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Healthism, sometimes called public-healthism, is a neologism to describe a variety of ideological constructs concerning health and medicine. The term "healthism" was most likely first used by the political economist Robert Crawford, whose article "Healthism and the medicalization of everyday life"[1] was published in 1980. In this article Crawford describes how the new political ideology, which emerged in the US during the 1970s, "[situated] the problem of health and disease at the level of the individual." The term is also known for its use in the 1994 book The Death of Humane Medicine and the Rise of Coercive Healthism by Petr Skrabanek. Skrabanek's use of "healthism", and most subsequent uses, are pejorative in intent. However, there is also a growing movement in the 21st century which see healthism as a positive empowering phenomenon which is not inherently coercive. This is exemplified through its popular uptake in the form of preventive medicine, yoga, meditation, fitness regimes, diets and the emphasis on lifestyle changes in mainstream Western society.

Skrabanek: the threat of health fascism[edit]

According to Skrabanek, "healthism" begins when the government begins to use propaganda and coercion to establish norms of health and begins to attempt to impose norms of a "healthy lifestyle." All human activities are weighed in the balance of their real or imagined effects on health: all human activities are divided into "healthy" and "unhealthy", prescribed and proscribed, approved and disapproved, responsible and irresponsible, based on this measure.[2] In Skrabanek's view, "healthism" goes hand in hand with what he calls "lifestylism", another neologism, which Skrabanek uses to describe the view that most diseases are the result of unhealthy habits or behaviour. Skrabanek notes that while "lifestylism" is ostensibly founded on a basis of mathematics and statistics, it nevertheless has a strong moralistic flavour. Skrabanek cites a British epidemiologist, Geoffrey Rose, as expressing the belief that most people live "unhealthily" and constitute a "sick population". But since (according to Skrabanek) this message would lead to a fatalistic rejection of the lifestyle doctrine, it must be recast to be socially and politically acceptable, quoting Rose for the view that the "sick" society must be re-educated in its "perception of what is normal and acceptable."[3]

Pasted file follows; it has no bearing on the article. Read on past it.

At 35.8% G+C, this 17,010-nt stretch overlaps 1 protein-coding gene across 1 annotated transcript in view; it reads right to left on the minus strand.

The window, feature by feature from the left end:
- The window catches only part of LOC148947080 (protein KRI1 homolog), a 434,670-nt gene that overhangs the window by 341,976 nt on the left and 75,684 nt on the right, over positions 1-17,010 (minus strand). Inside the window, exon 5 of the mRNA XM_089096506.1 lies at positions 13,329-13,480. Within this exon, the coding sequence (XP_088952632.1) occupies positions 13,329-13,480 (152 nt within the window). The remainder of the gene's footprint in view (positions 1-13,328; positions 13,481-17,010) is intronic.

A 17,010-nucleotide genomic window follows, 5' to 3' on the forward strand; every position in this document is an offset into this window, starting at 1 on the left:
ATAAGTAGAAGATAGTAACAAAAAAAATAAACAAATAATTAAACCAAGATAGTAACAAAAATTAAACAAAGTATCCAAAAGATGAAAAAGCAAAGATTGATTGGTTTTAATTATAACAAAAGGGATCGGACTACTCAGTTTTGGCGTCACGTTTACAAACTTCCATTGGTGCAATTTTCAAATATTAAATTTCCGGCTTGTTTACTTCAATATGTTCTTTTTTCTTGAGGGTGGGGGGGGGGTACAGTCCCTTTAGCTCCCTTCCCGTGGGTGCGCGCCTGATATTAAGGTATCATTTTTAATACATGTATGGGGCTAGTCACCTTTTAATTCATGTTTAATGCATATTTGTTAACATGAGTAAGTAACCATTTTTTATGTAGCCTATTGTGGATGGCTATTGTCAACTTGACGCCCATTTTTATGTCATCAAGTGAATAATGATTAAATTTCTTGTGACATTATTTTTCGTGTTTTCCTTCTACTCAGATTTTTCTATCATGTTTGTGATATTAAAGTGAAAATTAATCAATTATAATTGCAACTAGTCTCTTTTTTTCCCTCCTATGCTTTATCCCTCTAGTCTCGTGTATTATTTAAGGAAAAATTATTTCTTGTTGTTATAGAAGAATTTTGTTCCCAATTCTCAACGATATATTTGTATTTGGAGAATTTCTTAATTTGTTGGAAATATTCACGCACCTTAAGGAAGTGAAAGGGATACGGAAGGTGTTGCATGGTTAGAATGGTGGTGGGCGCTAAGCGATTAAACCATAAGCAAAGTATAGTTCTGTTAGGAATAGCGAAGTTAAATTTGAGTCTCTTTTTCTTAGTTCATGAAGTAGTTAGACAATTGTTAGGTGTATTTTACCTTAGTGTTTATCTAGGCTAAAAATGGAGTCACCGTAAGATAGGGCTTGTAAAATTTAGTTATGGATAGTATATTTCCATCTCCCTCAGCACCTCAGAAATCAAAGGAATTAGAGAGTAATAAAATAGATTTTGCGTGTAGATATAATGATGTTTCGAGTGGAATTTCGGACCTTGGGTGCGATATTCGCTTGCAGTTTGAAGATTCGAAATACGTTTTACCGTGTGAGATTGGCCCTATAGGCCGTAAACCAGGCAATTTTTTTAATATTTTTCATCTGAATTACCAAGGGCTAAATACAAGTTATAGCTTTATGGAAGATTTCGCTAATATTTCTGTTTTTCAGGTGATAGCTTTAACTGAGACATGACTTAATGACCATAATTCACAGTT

Ultimately, Skrabanek claims that "healthism" either leads to, or is a symptom of, incipient totalitarianism. Skrabanek claims that healthism justifies racism, segregation, and eugenic control; for the healthist, what is "healthy" is moral, patriotic, and pure; while what is "unhealthy" is foreign, polluted, and impure. The doctrine of "lifestylism" suggests that state actions to prescribe what is healthy or forbid what is unhealthy are limitless in scope, and offer no grounds for privacy.

Nikolas Rose: a Foucauldian view[edit]

Following Skrabanek, Nikolas Rose has described "healthism" as a doctrine that links the "public objectives for the good health and good order of the social body with the desire of individuals for health and well-being". But while Skrabanek's version is used as a basis to criticize state interventions to coerce people into healthy lifestyles, according to Rose, the capitalist society finds coercion unnecessary. Since people want to be "healthy", the apparatus of advertising and other means of capitalist persuasion leads to people internalizing the message of healthism without state intervention. Rose's healthism represents "responsibilization": here, the burden of remaining healthy is no longer on the shoulders of the government, but must be endured by individuals, who then are held to be blameworthy if they get sick. Rose's view represents an extension of Michel Foucault's theory of "governmentality".[4]

See also[edit]


  1. ^ Robert Crawford, Healthism and the medicalization of everyday life. (Health:, Vol. 10, No. 4, 401-420 (2006))
  2. ^ Skrabanek P. The Death of Humane Medicine and the Rise of Coercive Healthism. Suffolk (UK): The Social Affairs Unit; 1994. ISBN 978-0-907631-59-0.
  3. ^ The Death of Humane Medicine, pp. 15-16
  4. ^ Rose N. Powers of Freedom: Reframing Political Thought. Cambridge: Cambridge University Press; 1999. ISBN 978-0-521-65075-5